Watching love as it ages
Love is a man-made concept and like all man-made concepts, it’s quite subjective, fluid and hard to define. Thanks to literature, and now media, we have a nice little template to go with. But why is this static?
If you are 18 (or probably younger today), love is that feeling which gives you the tingle, makes your groin ache and what not. If you are in your 30s, love is that feeling when your husband surprises you with roses even on your 10th anniversary, and you can put that on Instagram. When you are in your 50s, love is that hypothetical feeling when your husband praises your culinary skills in front of your family and friends. Given that the husband would never do such things, your love probably died the day you had kids. When you are in your 70s or 80s, it is love when your spouse holds your hand while crossing the road. But then you think they’re trying to act like they’re 16, because love is only for youngsters no?
I’d like to argue that love can be so much more, but we are limiting its potential by trying to confine ourselves to the template thrown at us by a large data set of movies with stereotypical plots of love and it’s implications on our lives. Ask anyone who has lived a long life (I mean like over 40-50 years) with a companion and all they have left of this person is memories, they will tell you what love felt like for them.
If we let love to take over our lives and let it do its magic without trying to control every minute of it, I am sure we will have so many more stories about love to tell our next generation. Okay, I haven’t asked anyone about love when they are old and withering, and it’s hard to guess either because social conditioning makes us feel like it’s wrong to feel romantic love as we grow old.
We like to think of love as a short-lived fleeting feeling one only feels once or twice at the most in our entire lives. That’s because we still think of love as being that pain in the groin. But if you’re still feeling it down there in your 70s, it’s probably just herpes.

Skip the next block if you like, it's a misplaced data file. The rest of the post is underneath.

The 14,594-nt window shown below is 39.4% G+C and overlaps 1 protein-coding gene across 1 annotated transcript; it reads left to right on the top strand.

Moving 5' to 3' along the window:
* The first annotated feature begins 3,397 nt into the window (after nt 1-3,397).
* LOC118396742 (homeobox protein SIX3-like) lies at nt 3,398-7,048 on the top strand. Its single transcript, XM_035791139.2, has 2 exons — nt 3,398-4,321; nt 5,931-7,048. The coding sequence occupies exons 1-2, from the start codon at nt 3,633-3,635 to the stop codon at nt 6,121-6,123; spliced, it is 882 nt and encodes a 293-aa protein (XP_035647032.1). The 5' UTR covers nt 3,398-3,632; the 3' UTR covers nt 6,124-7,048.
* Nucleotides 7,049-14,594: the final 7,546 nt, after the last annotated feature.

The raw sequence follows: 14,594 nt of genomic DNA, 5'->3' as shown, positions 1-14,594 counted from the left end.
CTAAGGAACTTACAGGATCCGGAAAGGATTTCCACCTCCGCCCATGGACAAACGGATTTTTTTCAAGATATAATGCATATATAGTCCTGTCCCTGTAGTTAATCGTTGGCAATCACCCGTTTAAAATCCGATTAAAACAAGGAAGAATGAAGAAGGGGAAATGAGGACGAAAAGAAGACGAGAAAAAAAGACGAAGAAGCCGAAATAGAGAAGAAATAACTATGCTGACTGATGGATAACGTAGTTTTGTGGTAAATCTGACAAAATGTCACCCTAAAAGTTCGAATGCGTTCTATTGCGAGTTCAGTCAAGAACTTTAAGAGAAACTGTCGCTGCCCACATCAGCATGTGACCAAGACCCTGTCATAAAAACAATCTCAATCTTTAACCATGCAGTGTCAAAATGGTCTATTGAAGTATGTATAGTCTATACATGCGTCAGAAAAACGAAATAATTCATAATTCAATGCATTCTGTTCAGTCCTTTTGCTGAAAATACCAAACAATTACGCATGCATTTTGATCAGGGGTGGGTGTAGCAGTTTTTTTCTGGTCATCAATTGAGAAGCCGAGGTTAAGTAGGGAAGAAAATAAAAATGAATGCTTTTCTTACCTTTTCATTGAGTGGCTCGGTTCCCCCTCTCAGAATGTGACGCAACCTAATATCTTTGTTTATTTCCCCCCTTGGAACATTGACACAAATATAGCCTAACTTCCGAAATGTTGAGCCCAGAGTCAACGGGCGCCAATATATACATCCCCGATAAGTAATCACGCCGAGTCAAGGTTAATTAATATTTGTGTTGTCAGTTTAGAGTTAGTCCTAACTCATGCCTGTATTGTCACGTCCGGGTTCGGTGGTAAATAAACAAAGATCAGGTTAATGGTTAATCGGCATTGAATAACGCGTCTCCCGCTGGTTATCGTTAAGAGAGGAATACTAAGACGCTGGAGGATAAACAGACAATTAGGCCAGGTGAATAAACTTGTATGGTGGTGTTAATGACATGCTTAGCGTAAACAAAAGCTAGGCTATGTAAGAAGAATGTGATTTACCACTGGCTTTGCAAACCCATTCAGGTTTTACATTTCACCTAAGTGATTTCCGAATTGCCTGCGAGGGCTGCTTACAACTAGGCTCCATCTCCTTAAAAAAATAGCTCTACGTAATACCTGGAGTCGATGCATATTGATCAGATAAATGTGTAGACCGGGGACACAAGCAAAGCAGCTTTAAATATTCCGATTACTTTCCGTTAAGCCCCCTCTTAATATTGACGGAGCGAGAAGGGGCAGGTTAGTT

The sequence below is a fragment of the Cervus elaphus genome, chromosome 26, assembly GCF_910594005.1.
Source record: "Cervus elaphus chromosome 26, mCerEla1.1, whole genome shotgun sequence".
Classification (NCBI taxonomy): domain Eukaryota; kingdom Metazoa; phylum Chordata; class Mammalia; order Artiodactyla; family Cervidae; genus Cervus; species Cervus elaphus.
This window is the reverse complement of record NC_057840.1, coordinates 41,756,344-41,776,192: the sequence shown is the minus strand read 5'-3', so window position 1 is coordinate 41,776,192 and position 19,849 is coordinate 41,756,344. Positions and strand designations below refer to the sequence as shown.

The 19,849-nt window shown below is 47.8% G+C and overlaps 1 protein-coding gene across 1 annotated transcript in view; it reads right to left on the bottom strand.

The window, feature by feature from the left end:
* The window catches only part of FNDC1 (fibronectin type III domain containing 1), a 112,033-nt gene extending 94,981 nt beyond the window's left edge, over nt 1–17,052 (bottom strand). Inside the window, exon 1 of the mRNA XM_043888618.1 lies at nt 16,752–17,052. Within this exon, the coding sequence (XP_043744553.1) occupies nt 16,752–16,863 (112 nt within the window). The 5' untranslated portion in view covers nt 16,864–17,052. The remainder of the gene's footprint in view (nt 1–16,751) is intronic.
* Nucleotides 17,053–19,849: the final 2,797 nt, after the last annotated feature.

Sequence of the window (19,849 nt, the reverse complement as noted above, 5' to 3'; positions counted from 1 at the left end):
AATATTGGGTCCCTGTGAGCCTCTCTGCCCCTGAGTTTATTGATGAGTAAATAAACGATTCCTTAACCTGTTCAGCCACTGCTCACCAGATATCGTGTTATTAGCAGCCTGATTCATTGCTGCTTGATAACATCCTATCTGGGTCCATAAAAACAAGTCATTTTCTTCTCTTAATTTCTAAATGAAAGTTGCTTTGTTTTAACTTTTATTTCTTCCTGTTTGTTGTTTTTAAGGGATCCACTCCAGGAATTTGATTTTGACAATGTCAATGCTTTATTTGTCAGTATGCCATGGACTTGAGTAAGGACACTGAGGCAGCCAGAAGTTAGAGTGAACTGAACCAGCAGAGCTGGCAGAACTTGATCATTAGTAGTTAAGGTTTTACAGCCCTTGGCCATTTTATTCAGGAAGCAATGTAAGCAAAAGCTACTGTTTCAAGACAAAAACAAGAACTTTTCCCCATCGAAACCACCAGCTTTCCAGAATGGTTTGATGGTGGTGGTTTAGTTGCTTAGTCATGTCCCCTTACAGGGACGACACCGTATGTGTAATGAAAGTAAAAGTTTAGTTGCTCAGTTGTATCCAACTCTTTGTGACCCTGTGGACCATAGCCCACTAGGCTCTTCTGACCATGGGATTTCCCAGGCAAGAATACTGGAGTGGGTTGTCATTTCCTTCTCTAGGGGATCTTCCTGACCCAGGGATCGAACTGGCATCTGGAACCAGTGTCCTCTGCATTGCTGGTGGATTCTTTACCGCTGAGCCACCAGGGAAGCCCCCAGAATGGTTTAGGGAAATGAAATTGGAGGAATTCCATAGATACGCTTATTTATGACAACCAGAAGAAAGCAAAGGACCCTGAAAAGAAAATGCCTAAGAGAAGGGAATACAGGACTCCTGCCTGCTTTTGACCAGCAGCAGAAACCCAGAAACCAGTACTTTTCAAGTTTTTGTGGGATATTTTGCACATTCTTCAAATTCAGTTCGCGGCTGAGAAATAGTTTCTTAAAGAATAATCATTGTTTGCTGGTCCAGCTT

But what if love is not just about someone whispering sweet nothings in your ear or running their fingers down your neck. What if love were to walk into your life in disguise, would you ever know? The problem is we don’t recognise the face of love as it ages, it only feels familiar in retrospect. The same love that you feel for someone when you are 16, grows into a different person as you grow older. This 3rd person called love in your life evolves with you.
What if I told you that love is that feeling of exhaustion (or relief) when you walk into a house that looks like a disaster, but your partner has managed to put your toddler to bed by the time you got back home from a tiring day at work. What if love is hidden behind frustration from not being allowed to sleep in late even on a Sunday because your spouse can’t start the day without your coffee or home cooked breakfast. What if love is that feeling of helplessness you feel when your spouse won’t give up on trying to change you even after 40-50 years of marriage.
Most of us have probably been in love once or twice, but watching love as it ages is a whole new experience all together, I think.